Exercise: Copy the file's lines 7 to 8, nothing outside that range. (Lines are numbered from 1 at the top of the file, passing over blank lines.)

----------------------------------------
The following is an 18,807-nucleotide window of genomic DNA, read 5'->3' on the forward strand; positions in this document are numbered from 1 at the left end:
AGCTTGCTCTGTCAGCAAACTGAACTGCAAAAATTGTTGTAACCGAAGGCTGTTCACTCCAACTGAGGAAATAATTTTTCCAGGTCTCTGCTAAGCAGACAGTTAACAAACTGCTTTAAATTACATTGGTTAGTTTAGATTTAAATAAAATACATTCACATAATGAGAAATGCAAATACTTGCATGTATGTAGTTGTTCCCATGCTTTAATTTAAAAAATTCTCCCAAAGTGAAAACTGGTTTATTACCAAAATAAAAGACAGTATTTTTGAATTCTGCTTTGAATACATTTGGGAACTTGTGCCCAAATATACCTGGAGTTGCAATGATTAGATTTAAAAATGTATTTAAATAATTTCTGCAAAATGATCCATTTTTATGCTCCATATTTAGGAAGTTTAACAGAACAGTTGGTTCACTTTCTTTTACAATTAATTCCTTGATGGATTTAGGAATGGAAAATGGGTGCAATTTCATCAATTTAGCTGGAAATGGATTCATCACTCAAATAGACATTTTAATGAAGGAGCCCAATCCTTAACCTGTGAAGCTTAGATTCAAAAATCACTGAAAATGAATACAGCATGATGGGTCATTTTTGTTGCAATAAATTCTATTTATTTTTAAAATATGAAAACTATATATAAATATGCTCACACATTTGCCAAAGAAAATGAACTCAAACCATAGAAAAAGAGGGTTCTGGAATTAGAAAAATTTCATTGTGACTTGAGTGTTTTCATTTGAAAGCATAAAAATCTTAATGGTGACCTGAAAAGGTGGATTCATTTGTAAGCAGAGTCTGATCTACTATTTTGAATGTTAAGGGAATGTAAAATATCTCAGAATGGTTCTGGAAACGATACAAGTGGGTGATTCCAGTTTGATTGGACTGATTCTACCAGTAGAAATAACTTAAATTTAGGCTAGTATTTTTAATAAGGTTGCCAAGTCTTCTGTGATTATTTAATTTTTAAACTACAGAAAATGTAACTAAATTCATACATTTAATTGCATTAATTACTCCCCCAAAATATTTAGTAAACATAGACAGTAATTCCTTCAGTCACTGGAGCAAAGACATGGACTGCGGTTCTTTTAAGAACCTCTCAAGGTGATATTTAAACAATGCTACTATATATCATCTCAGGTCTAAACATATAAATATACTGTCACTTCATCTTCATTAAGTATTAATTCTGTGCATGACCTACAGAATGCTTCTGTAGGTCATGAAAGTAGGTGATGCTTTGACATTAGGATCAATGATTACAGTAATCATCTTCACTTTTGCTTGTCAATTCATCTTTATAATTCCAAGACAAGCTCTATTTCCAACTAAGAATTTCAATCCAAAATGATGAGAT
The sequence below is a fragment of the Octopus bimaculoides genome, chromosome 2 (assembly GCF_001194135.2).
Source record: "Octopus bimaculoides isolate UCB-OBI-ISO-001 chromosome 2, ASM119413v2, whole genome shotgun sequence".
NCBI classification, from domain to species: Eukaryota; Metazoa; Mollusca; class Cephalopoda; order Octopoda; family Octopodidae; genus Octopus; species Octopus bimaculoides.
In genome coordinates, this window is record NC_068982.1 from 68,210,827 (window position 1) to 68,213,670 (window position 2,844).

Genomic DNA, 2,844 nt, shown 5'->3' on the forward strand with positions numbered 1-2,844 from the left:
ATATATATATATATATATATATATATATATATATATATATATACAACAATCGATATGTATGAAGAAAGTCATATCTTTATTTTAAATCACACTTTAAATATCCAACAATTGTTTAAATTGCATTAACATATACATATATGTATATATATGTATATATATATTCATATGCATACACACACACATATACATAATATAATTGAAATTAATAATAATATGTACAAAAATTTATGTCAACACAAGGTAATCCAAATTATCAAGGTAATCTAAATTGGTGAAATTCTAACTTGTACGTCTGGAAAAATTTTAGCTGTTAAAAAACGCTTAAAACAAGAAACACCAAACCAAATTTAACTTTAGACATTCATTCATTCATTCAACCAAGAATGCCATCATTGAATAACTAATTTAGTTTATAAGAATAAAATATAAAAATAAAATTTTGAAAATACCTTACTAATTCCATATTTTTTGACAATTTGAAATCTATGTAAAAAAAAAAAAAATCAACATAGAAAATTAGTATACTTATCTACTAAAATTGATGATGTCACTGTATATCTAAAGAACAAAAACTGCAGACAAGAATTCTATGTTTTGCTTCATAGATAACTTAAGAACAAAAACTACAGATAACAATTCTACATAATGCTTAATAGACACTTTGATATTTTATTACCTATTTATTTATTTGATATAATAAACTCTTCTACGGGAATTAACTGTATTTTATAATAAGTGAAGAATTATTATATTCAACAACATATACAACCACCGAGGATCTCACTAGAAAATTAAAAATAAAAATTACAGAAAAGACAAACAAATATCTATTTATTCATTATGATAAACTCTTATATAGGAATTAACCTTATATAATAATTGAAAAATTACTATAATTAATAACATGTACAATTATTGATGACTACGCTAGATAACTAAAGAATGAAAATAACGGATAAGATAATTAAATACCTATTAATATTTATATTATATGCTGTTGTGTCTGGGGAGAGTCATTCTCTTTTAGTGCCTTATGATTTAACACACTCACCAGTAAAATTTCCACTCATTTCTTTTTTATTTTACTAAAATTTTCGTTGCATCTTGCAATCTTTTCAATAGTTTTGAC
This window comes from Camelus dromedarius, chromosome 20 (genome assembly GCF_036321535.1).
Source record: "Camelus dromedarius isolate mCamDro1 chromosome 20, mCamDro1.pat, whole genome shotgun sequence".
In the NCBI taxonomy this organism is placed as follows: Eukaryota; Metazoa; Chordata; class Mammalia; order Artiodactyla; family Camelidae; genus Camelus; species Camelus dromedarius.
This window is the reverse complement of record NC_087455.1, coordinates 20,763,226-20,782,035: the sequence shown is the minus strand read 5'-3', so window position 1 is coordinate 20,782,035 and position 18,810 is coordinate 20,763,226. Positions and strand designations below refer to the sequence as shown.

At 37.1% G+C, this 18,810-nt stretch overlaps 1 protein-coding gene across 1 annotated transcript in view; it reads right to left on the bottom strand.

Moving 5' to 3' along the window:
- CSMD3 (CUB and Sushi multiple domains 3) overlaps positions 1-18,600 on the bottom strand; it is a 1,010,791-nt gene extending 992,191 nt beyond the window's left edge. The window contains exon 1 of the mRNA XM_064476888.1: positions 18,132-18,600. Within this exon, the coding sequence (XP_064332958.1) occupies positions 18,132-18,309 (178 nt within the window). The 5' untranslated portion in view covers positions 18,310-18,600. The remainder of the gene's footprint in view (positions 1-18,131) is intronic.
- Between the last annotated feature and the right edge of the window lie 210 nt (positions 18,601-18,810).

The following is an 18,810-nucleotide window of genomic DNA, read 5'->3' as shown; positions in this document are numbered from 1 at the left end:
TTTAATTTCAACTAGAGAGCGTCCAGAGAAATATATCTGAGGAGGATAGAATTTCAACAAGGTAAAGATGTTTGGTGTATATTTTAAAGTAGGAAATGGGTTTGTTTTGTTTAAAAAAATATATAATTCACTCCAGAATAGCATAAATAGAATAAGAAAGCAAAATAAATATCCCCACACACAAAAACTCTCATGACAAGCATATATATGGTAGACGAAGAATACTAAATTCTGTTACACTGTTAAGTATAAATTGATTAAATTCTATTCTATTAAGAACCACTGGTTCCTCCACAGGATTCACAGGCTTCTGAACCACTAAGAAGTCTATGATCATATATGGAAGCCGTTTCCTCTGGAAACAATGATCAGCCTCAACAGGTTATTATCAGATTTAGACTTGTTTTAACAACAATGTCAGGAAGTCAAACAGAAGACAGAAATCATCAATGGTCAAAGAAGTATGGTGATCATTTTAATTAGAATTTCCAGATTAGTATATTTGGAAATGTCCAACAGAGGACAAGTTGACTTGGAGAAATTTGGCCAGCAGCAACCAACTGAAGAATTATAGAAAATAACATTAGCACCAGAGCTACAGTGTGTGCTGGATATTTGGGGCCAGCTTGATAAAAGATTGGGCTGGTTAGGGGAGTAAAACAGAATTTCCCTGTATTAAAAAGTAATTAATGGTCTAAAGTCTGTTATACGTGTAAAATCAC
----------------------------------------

Genomic DNA, 2,844 nt, shown 5'->3' on the forward strand with positions numbered 1-2,844 from the left:
ATATATATATATATATATATATATATATATATATATATATATACAACAATCGATATGTATGAAGAAAGTCATATCTTTATTTTAAATCACACTTTAAATATCCAACAATTGTTTAAATTGCATTAACATATACATATATGTATATATATGTATATATATATTCATATGCATACACACACACATATACATAATATAATTGAAATTAATAATAATATGTACAAAAATTTATGTCAACACAAGGTAATCCAAATTATCAAGGTAATCTAAATTGGTGAAATTCTAACTTGTACGTCTGGAAAAATTTTAGCTGTTAAAAAACGCTTAAAACAAGAAACACCAAACCAAATTTAACTTTAGACATTCATTCATTCATTCAACCAAGAATGCCATCATTGAATAACTAATTTAGTTTATAAGAATAAAATATAAAAATAAAATTTTGAAAATACCTTACTAATTCCATATTTTTTGACAATTTGAAATCTATGTAAAAAAAAAAAAAATCAACATAGAAAATTAGTATACTTATCTACTAAAATTGATGATGTCACTGTATATCTAAAGAACAAAAACTGCAGACAAGAATTCTATGTTTTGCTTCATAGATAACTTAAGAACAAAAACTACAGATAACAATTCTACATAATGCTTAATAGACACTTTGATATTTTATTACCTATTTATTTATTTGATATAATAAACTCTTCTACGGGAATTAACTGTATTTTATAATAAGTGAAGAATTATTATATTCAACAACATATACAACCACCGAGGATCTCACTAGAAAATTAAAAATAAAAATTACAGAAAAGACAAACAAATATCTATTTATTCATTATGATAAACTCTTATATAGGAATTAACCTTATATAATAATTGAAAAATTACTATAATTAATAACATGTACAATTATTGATGACTACGCTAGATAACTAAAGAATGAAAATAACGGATAAGATAATTAAATACCTATTAATATTTATATTATATGCTGTTGTGTCTGGGGAGAGTCATTCTCTTTTAGTGCCTTATGATTTAACACACTCACCAGTAAAATTTCCACTCATTTCTTTTTTATTTTACTAAAATTTTCGTTGCATCTTGCAATCTTTTCAATAGTTTTGAC